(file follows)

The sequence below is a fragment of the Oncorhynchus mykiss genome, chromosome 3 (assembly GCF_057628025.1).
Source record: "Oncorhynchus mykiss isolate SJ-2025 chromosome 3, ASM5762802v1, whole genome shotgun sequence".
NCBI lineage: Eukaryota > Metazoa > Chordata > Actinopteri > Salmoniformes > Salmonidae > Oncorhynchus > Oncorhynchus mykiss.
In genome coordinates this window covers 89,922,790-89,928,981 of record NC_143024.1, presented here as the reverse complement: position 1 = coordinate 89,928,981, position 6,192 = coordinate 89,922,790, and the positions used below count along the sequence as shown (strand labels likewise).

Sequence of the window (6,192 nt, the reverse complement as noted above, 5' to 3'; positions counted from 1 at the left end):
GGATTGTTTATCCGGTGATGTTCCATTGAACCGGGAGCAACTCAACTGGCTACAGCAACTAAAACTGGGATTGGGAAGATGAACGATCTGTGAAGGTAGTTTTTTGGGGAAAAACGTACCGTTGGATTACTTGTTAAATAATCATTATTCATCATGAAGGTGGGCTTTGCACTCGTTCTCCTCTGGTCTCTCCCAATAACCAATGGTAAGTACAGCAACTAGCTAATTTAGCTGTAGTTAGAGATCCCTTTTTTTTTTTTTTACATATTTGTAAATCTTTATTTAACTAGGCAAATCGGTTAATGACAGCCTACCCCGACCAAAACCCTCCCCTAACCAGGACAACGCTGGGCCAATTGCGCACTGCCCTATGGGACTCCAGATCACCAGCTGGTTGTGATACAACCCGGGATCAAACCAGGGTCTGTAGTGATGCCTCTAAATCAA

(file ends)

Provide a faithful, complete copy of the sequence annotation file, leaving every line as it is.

The sequence below is a fragment of the Oncorhynchus mykiss genome, chromosome 3 (assembly GCF_057628025.1).
Source record: "Oncorhynchus mykiss isolate SJ-2025 chromosome 3, ASM5762802v1, whole genome shotgun sequence".
NCBI lineage: Eukaryota > Metazoa > Chordata > Actinopteri > Salmoniformes > Salmonidae > Oncorhynchus > Oncorhynchus mykiss.
In genome coordinates this window covers 89,922,790-89,928,981 of record NC_143024.1, presented here as the reverse complement: position 1 = coordinate 89,928,981, position 6,192 = coordinate 89,922,790, and the positions used below count along the sequence as shown (strand labels likewise).

Sequence of the window (6,192 nt, the reverse complement as noted above, 5' to 3'; positions counted from 1 at the left end):
GGATTGTTTATCCGGTGATGTTCCATTGAACCGGGAGCAACTCAACTGGCTACAGCAACTAAAACTGGGATTGGGAAGATGAACGATCTGTGAAGGTAGTTTTTTGGGGAAAAACGTACCGTTGGATTACTTGTTAAATAATCATTATTCATCATGAAGGTGGGCTTTGCACTCGTTCTCCTCTGGTCTCTCCCAATAACCAATGGTAAGTACAGCAACTAGCTAATTTAGCTGTAGTTAGAGATCCCTTTTTTTTTTTTTTACATATTTGTAAATCTTTATTTAACTAGGCAAATCGGTTAATGACAGCCTACCCCGACCAAAACCCTCCCCTAACCAGGACAACGCTGGGCCAATTGCGCACTGCCCTATGGGACTCCAGATCACCAGCTGGTTGTGATACAACCCGGGATCAAACCAGGGTCTGTAGTGATGCCTCTAAATCAA